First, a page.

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The Christians of Tyre
by Wayne Blank
"But it shall be more tolerable for Tyre and Sidon at the judgment, than for you"
Some people of Tyre were among those who came to follow Christ at the time that His ministry had barely begun. In this example, they were already there before the Messiah had chosen the twelve apostles. Notice however that "He straitly charged them that they should not make Him known" - definitely not something that a man seeking the widest possible audience, at that time, would say.
"But Jesus withdrew Himself with His disciples to the sea: and a great multitude from Galilee followed Him, and from Judea, and from Jerusalem, and from Idumea, and from beyond Jordan; and they about Tyre and Sidon, a great multitude, when they had heard what great things He did, came unto Him. And He spake to His disciples, that a small ship should wait on Him because of the multitude, lest they should throng Him. For He had healed many; insomuch that they pressed upon Him for to touch Him, as many as had plagues. And unclean spirits, when they saw Him, fell down before Him, and cried, saying, Thou art the Son of God. And He straitly charged them that they should not make Him known."
In this example, Christ went up to Tyre, not to preach, but to remain anonymous, because, for the most part, it was not yet their time. That's why He used the stark "it is not meet to take the children's bread, and to cast it unto the dogs" analogy, not as an insult, but rather to illustrate how He had not come to preach to everyone, yet (He sometimes used parables for that same reason, to hide the meaning of His teachings from those whose time was not yet come e.g. "Because it is given unto you to know the mysteries of the kingdom of heaven, but to them it is not given," Matthew 13:11 KJV). Nevertheless, by the sheer good will, or will of good, in some of them, Christ helped them - and they became true Christians.
"And from thence He arose, and went into the borders of Tyre and Sidon, and entered into an house, and would have no man know it: but He could not be hid. For a certain woman, whose young daughter had an unclean spirit, heard of Him, and came and fell at His feet: The woman was a Greek, a Syrophenician by nation; and she besought Him that He would cast forth the devil out of her daughter."
Christ's avoidance of teaching some, while actively teaching others, was the basis for His "Woe unto thee, Chorazin! Woe unto thee, Bethsaida! For if the mighty works had been done in Tyre and Sidon, which have been done in you, they had a great while ago repented, sitting in sackcloth and ashes" as quoted below. Christ was directly teaching the people of Chorazin and Bethsaida (which were nearby towns to Christ's home in Capernaum, located on the north shore of the Sea of Galilee), but most of them rejected Him, while many of the people of Tyre, who did not have the benefit of Christ's more direct efforts (at that time, for that time) nevertheless accepted Him for what He was - the Messiah. Non-Israelites of Tyre accepted Him as the Messiah, while many of His fellow Jews rejected Him.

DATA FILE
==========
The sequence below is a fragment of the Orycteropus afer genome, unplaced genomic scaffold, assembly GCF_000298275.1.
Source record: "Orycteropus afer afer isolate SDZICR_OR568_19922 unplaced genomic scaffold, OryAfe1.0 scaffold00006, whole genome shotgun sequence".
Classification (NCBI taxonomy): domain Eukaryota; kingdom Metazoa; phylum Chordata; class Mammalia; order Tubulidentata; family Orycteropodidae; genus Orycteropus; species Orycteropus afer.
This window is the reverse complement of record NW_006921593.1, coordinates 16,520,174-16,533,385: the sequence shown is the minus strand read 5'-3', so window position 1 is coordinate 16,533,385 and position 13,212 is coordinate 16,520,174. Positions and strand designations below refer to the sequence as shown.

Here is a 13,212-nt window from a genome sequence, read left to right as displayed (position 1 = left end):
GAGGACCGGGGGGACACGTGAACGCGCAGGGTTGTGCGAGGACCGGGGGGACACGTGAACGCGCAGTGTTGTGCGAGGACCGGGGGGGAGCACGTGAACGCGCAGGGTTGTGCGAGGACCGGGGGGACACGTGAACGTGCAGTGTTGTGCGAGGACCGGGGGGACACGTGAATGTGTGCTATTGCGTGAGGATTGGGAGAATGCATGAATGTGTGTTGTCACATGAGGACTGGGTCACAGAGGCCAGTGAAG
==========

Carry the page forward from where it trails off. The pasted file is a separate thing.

"Woe unto thee, Chorazin! Woe unto thee, Bethsaida! For if the mighty works had been done in Tyre and Sidon, which have been done in you, they had a great while ago repented, sitting in sackcloth and ashes. But it shall be more tolerable for Tyre and Sidon at the judgment, than for you." (Luke 10:13-14 KJV)
Years later, those same Christians of Tyre welcomed the apostle Paul (many of the people of Tyre were Christians before Paul was, while Paul the Pharisee was still actually a persecutor of the Church - see Paul's Ministry), and through the Holy Spirit that was obviously within them, warned Paul of the dangers that awaited him in Jerusalem. Paul was a stranger to them, as a man, but he was a brother to them, in Christ, because of the Holy Spirit that was in them all by then.
"Now when we had discovered Cyprus, we left it on the left hand, and sailed into Syria, and landed at Tyre: for there the ship was to unlade her burden. And finding disciples, we tarried there seven days: who said to Paul through the Spirit, that he should not go up to Jerusalem. And when we had accomplished those days, we departed and went our way; and they all brought us on our way, with wives and children, till we were out of the city: and we kneeled down on the shore, and prayed. And when we had taken our leave one of another, we took ship; and they returned home again." (Acts 21:3-6 KJV)
Fact Finder: What is it that makes repentance and conversion possible? How is it that even the twelve apostles did not understand Christ's words until a critical point?